Despite his fear and uncertainty, when his faith in God was restored, it always led him to the right conclusion: God hears, and God cares. "And you who seek God, your hearts shall live. For the Lord hears the poor, and does not despise His prisoners" (Psalm 69:32-33). When you're overwhelmed with fear, doubt and trouble, set your heart toward God and ask Him in prayer for His comfort and His will in your life.

When It Seems Like God Doesn't Hear

Even when we take our troubles to God and try to trust in Him, it can feel like our prayers don't actually go anywhere—that we're just talking to no one. Many men and women of powerful faith have felt that way at some points in their lives.

The apostle Paul was a man who could have concluded that God doesn't listen to people. After all, he begged God to heal him of a chronic physical problem. God didn't heal him of whatever was troubling him.

Does this mean God didn't hear Paul? Let's take a look at Paul's experience and see how it can help us have faith that God does hear in times of need.

Paul wrote to the Corinthian church about his experience: "There was given me a thorn in my flesh, a messenger of Satan, to torment me. Three times I pleaded with the Lord to take it away from me" (2 Corinthians 12:7-8, New International Version).

What was this trial that tormented Paul? We don't know for sure, but comments in Paul's writings hint it may have been a problem with his eyes (Galatians 4:13-15; Galatians 6:11).

Whatever his trial, the implication is that Paul asked God to take the trial away. He probably did this with fasting and heartfelt prayer (2 Corinthians 11:27). Paul even wanted it for the right reasons—so he could continue to spread the gospel and care for the congregations God raised up.

Can you imagine how discouraged Paul was? It's not hard to imagine he could have thought that God wasn't listening. He could have easily let himself drown in despair, or even get bitter against God. But Paul had the right perspective on what was really happening. He realized that God did hear him. The answer wasn't what Paul asked for, but it was the right answer for God's purpose for Paul's life. Paul told the Corinthians that God answered: "My grace is sufficient for you, for My strength is made perfect in weakness" (2 Corinthians 12:9). In other words, God told Paul: "I know you're suffering. I hear you, and I promise to care for you. It may not be in the way you'd like right now, but I have bigger and better plans for you. This situation is just a step along the way. Trust Me."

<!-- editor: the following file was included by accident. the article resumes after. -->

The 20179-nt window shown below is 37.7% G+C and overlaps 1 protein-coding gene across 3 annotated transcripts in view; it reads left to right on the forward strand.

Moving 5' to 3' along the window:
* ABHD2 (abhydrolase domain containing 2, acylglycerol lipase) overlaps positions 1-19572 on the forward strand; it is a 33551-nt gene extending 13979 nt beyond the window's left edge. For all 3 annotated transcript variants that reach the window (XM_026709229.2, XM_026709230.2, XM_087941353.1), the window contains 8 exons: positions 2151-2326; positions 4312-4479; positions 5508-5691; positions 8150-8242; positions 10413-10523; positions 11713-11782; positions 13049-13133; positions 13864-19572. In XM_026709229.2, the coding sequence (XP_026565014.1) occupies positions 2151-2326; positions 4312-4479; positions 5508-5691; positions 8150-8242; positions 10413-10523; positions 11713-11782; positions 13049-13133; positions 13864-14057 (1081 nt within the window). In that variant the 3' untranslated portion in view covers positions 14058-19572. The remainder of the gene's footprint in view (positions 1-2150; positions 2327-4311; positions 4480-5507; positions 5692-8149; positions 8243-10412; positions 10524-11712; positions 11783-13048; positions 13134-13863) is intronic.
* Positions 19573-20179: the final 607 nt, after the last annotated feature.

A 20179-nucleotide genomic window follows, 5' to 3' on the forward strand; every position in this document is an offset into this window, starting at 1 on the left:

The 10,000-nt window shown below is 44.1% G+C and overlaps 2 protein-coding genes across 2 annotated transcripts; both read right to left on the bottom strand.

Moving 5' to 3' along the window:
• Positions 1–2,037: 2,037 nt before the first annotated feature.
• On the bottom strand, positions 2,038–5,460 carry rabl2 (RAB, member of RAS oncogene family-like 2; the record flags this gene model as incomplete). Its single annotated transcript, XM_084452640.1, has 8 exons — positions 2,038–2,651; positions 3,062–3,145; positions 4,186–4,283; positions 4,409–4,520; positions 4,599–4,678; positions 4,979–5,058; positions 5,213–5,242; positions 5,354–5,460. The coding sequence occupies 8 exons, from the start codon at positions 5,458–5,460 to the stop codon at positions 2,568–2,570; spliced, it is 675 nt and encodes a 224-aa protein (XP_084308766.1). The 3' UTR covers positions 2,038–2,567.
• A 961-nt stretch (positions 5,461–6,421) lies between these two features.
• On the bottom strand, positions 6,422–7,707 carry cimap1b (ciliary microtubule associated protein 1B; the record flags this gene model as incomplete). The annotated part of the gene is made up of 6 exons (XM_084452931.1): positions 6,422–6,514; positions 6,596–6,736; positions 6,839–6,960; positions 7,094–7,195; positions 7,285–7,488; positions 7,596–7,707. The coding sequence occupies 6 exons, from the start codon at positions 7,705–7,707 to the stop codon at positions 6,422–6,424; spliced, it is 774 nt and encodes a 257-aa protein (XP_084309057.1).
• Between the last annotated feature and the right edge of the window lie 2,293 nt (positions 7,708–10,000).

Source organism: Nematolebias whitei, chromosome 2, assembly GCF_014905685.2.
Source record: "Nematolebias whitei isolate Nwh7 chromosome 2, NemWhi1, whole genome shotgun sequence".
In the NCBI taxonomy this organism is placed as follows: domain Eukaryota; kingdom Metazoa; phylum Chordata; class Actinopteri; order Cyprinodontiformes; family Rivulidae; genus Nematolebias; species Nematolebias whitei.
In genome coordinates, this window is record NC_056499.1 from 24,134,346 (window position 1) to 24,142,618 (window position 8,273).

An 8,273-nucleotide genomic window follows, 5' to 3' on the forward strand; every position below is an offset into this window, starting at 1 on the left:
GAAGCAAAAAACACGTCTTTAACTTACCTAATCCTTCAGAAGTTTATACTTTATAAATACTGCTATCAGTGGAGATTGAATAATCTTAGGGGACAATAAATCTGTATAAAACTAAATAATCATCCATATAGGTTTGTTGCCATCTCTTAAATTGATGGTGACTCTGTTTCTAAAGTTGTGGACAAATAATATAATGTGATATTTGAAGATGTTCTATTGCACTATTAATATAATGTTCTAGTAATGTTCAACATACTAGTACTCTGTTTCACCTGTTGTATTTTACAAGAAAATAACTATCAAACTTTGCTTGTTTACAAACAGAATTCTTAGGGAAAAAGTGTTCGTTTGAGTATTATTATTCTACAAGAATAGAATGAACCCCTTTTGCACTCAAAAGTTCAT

We don't know whether God spoke directly to Paul or whether Paul gradually came to understand God's will. What is clear is that Paul came to a deeper spiritual understanding of his own suffering. Even though he was in a tough situation, it strengthened his faith and commitment.

It's easy to think that Paul's example isn't relevant to us today. After all, he was an apostle. He witnessed and performed great miracles. He was basically a "super-Christian," right? Just like David, Paul was just a human being like us. He was weak and powerless without God's help. Anything extraordinary in his life came from God—the same God who works in the lives of those who seek Him today.

Paul's experience teaches us an important lesson. Sometimes when we feel like we have unanswered prayers, God's answer for us is actually "no" or "not yet." God never intended our physical lives to last forever or be the most important thing for us. His focus is on us developing righteous character and a trusting relationship with Him that can last for eternity. He wants to resurrect us to eternal life in a glorious, immortal spirit body not subject to weakness, illness and death (1 Corinthians 15:40-44, 1 Corinthians 15:50-54).

In the meantime, Paul understood that God in His love will never allow us to fall into trials greater than we can endure. "But when you are tempted, he will also provide a way out so that you can stand up under it" (1 Corinthians 10:13, NIV). Sometimes that "way out" is simply the determination to endure the trial, to "stand up under it."